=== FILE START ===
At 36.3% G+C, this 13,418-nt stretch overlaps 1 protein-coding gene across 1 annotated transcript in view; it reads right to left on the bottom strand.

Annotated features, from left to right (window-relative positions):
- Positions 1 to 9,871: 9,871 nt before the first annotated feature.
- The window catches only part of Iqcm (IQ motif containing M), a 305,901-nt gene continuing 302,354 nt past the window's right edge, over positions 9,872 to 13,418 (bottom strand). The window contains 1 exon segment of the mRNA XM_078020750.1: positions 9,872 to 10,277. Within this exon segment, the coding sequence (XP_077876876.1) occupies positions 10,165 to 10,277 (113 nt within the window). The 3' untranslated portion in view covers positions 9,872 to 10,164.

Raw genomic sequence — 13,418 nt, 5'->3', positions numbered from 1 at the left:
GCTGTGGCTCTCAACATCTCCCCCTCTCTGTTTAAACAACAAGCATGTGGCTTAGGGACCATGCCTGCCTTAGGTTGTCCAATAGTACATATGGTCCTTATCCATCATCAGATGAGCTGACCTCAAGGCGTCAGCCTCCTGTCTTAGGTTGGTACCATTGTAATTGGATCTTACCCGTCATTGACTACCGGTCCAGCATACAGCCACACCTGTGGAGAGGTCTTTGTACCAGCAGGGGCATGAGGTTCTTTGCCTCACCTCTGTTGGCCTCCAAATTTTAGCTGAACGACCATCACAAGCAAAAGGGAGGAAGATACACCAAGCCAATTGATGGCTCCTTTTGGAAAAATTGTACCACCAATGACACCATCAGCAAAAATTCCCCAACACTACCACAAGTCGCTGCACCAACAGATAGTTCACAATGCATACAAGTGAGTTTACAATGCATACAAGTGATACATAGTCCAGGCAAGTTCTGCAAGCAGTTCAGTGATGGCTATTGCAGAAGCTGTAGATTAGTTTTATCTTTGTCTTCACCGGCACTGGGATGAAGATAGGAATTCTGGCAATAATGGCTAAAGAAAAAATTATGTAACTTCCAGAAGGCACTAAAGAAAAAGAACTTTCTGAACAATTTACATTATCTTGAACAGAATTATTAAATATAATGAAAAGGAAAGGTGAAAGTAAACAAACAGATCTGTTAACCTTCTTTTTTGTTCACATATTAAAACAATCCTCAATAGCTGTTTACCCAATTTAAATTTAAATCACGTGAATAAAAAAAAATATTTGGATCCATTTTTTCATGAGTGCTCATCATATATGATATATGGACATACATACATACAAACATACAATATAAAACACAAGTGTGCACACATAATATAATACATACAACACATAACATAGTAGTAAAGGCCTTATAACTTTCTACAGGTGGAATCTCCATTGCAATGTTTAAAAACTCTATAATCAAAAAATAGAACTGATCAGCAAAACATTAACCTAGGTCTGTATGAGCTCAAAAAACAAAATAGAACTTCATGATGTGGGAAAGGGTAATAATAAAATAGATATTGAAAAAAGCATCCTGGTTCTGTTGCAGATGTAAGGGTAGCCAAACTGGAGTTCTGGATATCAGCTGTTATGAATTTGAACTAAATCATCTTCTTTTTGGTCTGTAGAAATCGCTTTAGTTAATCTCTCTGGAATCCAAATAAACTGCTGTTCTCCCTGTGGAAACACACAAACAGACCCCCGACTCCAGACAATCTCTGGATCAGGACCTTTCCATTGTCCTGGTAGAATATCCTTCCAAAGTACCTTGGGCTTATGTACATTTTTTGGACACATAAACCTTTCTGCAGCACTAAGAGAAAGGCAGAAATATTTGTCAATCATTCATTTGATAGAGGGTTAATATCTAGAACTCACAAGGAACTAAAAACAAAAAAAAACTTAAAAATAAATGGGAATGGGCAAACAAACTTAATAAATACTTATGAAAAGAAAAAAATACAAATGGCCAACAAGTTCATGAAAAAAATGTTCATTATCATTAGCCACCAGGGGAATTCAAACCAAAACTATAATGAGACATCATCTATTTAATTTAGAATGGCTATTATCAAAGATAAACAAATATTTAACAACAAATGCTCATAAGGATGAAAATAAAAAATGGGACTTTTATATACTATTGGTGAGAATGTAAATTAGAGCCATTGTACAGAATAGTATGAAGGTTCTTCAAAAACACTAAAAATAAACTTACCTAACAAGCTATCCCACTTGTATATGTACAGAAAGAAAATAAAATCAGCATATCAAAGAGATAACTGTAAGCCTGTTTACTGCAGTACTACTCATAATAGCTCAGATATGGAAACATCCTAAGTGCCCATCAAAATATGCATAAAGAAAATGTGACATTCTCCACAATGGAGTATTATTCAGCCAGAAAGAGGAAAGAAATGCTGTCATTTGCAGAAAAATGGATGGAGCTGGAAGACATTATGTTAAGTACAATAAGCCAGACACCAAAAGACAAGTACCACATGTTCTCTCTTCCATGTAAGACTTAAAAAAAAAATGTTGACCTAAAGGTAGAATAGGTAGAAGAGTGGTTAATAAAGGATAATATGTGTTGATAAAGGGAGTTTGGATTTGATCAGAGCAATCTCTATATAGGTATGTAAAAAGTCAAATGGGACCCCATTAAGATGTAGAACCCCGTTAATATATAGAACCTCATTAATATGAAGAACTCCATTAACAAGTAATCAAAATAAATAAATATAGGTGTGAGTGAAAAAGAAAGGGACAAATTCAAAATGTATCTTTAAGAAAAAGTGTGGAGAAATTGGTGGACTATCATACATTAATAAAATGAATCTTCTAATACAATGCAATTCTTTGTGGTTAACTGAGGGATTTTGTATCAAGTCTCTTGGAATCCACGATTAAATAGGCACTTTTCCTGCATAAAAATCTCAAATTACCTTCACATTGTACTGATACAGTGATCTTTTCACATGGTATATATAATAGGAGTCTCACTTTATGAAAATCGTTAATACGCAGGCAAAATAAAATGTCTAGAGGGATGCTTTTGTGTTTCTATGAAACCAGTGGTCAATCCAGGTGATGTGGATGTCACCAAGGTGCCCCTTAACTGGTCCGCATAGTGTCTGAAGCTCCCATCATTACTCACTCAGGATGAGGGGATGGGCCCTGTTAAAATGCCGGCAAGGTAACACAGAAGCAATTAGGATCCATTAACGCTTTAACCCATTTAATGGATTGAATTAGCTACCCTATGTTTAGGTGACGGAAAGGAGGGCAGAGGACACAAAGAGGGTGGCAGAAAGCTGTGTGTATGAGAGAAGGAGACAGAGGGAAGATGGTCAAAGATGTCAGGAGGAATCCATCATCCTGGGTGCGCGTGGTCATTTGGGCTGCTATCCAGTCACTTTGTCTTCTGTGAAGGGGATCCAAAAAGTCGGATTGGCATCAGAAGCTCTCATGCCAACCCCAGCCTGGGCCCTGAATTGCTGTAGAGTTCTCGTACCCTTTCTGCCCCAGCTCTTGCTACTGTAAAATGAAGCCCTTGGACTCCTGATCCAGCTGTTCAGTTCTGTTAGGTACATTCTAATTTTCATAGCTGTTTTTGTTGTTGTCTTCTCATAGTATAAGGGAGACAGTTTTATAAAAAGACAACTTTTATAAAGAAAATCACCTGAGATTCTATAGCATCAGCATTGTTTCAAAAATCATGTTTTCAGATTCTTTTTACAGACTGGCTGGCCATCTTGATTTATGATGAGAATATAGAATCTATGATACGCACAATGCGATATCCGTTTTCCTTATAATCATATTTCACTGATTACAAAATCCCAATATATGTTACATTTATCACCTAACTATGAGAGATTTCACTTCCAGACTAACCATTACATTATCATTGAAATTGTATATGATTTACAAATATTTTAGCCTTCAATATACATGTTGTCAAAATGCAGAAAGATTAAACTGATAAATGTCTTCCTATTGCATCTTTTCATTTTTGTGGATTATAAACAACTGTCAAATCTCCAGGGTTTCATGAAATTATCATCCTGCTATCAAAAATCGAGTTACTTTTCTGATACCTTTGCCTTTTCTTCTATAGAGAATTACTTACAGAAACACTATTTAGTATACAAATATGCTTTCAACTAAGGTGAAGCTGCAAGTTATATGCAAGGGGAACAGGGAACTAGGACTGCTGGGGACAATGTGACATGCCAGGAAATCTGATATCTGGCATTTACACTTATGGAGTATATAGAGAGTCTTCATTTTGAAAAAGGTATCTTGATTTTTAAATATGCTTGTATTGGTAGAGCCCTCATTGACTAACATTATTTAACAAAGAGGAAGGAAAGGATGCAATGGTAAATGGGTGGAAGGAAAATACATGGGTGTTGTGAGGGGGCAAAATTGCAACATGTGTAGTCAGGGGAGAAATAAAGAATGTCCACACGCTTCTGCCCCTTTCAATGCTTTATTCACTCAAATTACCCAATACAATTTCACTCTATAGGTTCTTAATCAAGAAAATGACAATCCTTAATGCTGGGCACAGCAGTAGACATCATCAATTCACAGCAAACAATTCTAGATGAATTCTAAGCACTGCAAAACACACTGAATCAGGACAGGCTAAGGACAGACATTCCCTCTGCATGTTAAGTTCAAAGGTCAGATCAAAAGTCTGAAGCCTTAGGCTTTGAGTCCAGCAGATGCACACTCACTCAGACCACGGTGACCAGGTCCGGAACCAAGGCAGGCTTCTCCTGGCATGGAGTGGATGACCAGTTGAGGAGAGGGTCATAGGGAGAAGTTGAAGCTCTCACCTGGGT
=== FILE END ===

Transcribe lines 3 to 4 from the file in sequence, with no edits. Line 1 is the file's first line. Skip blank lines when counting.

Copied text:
- Positions 1 to 9,871: 9,871 nt before the first annotated feature.
- The window catches only part of Iqcm (IQ motif containing M), a 305,901-nt gene continuing 302,354 nt past the window's right edge, over positions 9,872 to 13,418 (bottom strand). The window contains 1 exon segment of the mRNA XM_078020750.1: positions 9,872 to 10,277. Within this exon segment, the coding sequence (XP_077876876.1) occupies positions 10,165 to 10,277 (113 nt within the window). The 3' untranslated portion in view covers positions 9,872 to 10,164.